Analyzing cancer data in North Vietnam by complex network technique

  • Duc-Tinh Pham Hanoi University of Industry
  • Minh-Tan Nguyen Hanoi University of Industry
  • Ha-Nam Nguyen Vietnam Institute of Advance studied for Mathematics
  • Tien-Dzung Tran Hanoi University of Industry

Abstract

Data-clustering tools can be employed to generate new knowledge for the diagnosis and treatment of cancer. However, traditional clustering methods, such as the K-mean approach, often require the determination of input parameters such as the cluster number and initial centers to be viable. In this study, we present a network science-based clustering method with fewer parameters that were used to mine a cancer-screening dataset containing over 177,000 records. We propose an algorithm that computes the similarity between pairs of records to create a complex network in which each node represents a record, and two nodes are connected by an edge if their similarity is greater than a given threshold as determined by experimental observation. Based on the network created, we employed the network modularity optimization algorithm to detect modules (clusters) within it. Each cluster contains records that are similar to one another in terms of some attributes; therefore, we could derive rules from the cluster for insights into the cancer situation in Vietnam. These rules reveal that some cancer types are more widespread in specific families and living environments in Vietnam. Clustering data based on network science can therefore be a good option for large-scale relational data-mining problems in the future.

Downloads

Download data is not yet available.

References

Bray, F., et al., Global cancer statistics 2018: GLOBOCAN estimates of incidence and mortality worldwide for 36 cancers in 185 countries. CA: A Cancer Journal for Clinicians, 2018. 68(6): p. 394-424.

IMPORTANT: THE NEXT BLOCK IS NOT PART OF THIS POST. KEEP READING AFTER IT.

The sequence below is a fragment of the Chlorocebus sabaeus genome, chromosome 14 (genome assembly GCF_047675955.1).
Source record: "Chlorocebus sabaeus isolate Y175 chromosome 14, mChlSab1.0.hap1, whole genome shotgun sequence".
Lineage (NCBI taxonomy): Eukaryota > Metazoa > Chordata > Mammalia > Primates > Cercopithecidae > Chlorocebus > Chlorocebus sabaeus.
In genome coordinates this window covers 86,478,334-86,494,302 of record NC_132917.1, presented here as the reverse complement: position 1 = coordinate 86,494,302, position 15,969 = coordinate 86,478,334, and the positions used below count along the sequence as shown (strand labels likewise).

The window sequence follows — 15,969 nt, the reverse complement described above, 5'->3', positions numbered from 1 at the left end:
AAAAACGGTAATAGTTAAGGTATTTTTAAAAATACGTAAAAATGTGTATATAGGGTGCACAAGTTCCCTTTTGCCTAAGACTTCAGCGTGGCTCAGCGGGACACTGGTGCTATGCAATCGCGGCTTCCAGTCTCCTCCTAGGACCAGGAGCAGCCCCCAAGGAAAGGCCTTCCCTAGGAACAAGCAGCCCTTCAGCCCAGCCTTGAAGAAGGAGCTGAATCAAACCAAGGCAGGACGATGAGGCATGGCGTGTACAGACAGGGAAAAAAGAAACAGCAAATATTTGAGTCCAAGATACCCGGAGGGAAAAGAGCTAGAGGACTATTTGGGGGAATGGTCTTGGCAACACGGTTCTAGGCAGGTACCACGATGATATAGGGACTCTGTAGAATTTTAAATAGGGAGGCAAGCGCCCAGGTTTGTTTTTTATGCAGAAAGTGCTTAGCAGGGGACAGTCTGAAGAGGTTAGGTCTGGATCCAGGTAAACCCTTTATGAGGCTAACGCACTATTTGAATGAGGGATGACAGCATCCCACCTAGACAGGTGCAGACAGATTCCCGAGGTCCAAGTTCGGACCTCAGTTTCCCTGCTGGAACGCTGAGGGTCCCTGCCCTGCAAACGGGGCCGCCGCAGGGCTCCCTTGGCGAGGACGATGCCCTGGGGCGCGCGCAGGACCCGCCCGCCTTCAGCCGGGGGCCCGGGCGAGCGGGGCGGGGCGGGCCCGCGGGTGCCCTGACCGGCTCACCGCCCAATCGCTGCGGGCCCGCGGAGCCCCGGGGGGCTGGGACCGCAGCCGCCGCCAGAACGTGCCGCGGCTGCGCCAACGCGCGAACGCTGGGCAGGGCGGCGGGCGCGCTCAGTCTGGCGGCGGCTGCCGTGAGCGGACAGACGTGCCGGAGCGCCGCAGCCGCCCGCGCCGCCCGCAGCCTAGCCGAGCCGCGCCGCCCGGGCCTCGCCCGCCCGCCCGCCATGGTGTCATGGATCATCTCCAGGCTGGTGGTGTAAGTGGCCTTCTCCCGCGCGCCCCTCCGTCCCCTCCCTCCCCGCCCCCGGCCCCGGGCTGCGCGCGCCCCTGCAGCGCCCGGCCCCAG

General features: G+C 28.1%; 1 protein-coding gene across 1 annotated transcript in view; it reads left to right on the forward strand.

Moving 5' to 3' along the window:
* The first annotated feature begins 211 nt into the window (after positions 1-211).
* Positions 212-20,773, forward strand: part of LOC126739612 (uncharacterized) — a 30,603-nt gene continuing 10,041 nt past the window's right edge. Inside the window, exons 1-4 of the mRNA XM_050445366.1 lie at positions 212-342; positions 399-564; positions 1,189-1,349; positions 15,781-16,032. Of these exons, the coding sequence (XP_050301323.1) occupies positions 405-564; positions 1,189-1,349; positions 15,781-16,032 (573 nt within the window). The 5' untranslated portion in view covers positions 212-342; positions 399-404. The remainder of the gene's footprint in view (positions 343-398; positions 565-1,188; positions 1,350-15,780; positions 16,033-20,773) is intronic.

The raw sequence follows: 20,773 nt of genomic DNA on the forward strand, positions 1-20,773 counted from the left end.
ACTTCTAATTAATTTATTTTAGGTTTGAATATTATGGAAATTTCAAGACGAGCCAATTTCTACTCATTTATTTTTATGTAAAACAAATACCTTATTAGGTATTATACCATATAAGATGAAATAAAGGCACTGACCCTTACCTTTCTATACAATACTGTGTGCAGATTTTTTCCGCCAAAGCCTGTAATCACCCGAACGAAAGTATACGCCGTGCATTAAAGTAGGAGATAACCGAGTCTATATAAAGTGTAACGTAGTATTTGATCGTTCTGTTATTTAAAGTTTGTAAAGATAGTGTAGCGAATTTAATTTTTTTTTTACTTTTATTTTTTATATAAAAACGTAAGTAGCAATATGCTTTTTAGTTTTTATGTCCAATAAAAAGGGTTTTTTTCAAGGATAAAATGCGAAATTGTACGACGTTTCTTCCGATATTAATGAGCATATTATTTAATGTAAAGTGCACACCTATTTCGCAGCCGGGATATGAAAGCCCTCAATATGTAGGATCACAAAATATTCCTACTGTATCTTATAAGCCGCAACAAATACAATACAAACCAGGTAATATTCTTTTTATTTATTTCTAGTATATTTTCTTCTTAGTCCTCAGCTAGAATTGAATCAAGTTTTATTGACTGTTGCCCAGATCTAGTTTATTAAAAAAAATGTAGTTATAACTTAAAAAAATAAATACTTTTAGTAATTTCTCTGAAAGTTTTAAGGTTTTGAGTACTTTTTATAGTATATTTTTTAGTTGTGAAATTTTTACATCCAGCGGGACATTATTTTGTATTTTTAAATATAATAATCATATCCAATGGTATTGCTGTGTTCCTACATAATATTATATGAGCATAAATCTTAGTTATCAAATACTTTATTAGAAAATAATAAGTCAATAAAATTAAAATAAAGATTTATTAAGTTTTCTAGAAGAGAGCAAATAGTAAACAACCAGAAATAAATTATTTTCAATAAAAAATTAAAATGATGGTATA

2. Pham, T., et al., Cancers in Vietnam-Burden and Control Efforts: A Narrative Scoping Review. Cancer control : journal of the Moffitt Cancer Center, 2019. 26(1): p. 1073274819863802-1073274819863802.
3. Patnaik, J.L., et al., Cardiovascular disease competes with breast cancer as the leading cause of death for older females diagnosed with breast cancer: a retrospective cohort study. Breast Cancer Research, 2011. 13(3): p. R64.
4. Huang, H.-C., et al., Discovering Disease-specific Biomarker Genes for Cancer Diagnosis and Prognosis. Technology in Cancer Research & Treatment, 2010. 9(3): p. 219-229.
5. Tran, T.-D. and Y.-K. Kwon, Hierarchical closeness-based properties reveal cancer survivability and biomarker genes in molecular signaling networks. PLOS ONE, 2018. 13(6): p. e0199109.
6. Vogelstein, B. and K.W. Kinzler, Cancer genes and the pathways they control. Nature Medicine, 2004. 10(8): p. 789-799.
7. Farkas, S.A., et al., Genome-wide DNA methylation assay reveals novel candidate biomarker genes in cervical cancer. Epigenetics, 2013. 8(11): p. 1213-1225.
8. Zeka, A., R. Gore, and D. Kriebel, Effects of alcohol and tobacco on aerodigestive cancer risks: a meta-regression analysis. Cancer Causes & Control, 2003. 14(9): p. 897-906.